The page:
MTA Metro-North Railroad President Catherine Rinaldi and Long Island Rail Road President Phil Eng announced today that all trains on both railroads are operating in Positive Train Control (PTC), an advanced commuter rail safety technology being installed across the country. The completion of the federally mandated technology project comes in ahead of the Dec. 31 deadline — a remarkable feat given the scope of the project and challenges this year posed by the COVID-19 pandemic.
Through Positive Train Control (PTC), LIRR and Metro-North trains automatically communicate in real time with central dispatching offices – sharing information on train position, speed and the actions of the locomotive engineer. If a train is traveling too fast, the system automatically takes control of the train to slow it down while alerting the engineer.
The system is designed to reduce the potential for human error to contribute to train-to-train collisions, trains traveling into zones where railroad employees are working on tracks, or derailments caused by a train traveling too fast into a curve or into a misaligned switch. It relies on a network of transponders spaced every one to two miles depending on interlocking density. Metro-North has 3,800 transponders and LIRR has 4,274.
All pieces of rolling stock, including revenue and work trains, have on-board computers. MTA staff and personnel from Systems Integrator Siemens and Bombardier have worked together around the clock for months to ensure the timely delivery of this system.
In several of the final steps toward reaching this milestone, the Long Island Rail Road on Dec. 5 achieved full interoperability with Amtrak, which runs in joint territory between Penn Station and Sunnyside, Queens. Metro-North completed New Haven Line boundary integration route testing which was commissioned on Dec. 4, and activated software on the New Haven Line’s M8 fleet on December 3. Both railroads, in November, achieved safety plan approvals from the FRA and successfully continue implementation despite facing challenges, such as delayed delivery of system software earlier in the year and, and COVID-19 impacts since March.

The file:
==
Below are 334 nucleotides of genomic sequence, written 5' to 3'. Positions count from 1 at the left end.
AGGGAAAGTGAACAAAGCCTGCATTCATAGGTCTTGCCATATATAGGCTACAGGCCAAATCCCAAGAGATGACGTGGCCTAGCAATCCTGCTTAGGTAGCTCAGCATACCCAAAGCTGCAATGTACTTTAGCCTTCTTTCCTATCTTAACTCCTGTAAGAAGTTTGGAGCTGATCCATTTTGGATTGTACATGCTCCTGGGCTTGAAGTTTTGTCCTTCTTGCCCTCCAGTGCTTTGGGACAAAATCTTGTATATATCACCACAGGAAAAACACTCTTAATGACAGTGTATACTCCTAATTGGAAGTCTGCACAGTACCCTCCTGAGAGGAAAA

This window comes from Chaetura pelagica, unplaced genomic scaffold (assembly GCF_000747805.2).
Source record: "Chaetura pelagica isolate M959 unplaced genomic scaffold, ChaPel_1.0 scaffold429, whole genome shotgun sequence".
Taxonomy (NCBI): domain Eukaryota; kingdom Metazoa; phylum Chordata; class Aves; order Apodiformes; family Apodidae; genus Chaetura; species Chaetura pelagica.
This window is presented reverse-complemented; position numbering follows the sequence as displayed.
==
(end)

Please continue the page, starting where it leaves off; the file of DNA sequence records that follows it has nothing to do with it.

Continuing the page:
The Long Island Rail Road’s 305 route miles that are fully operational with PTC include areas of switching complexes at Jamaica and at Harold Interlocking, which consists of a complex set of interlockings in Sunnyside, Queens, where LIRR meets Amtrak’s Northeast Corridor tracks for the connection to Penn Station.
Over 151,500 Metro-North revenue trains ran in full PTC mode from August 2019 – November 2020. The 244.3 total route miles of in full PTC functionality in Metro-North’s territory includes:
Hudson Line – 74.8 miles
- Harlem Line – 76.9 miles
- New Haven Line – 61 miles
- Danbury Branch – 24.2 miles
- New Canaan Branch – 6.3 miles
NJ Transit, which operates West of Hudson service under contract with Metro-North, is also operating in full PTC on the Pascack Valley and Port Jervis Lines.
PTC maintenance will continue, following completion on both railroads, to monitor reliability and safety as well as system software updates to make operational improvements and correct variances.
More information about how Positive Train Control works on the MTA network can be found in this video: youtube.com/watch?v=bIX9wWlY_wg
-via Press Release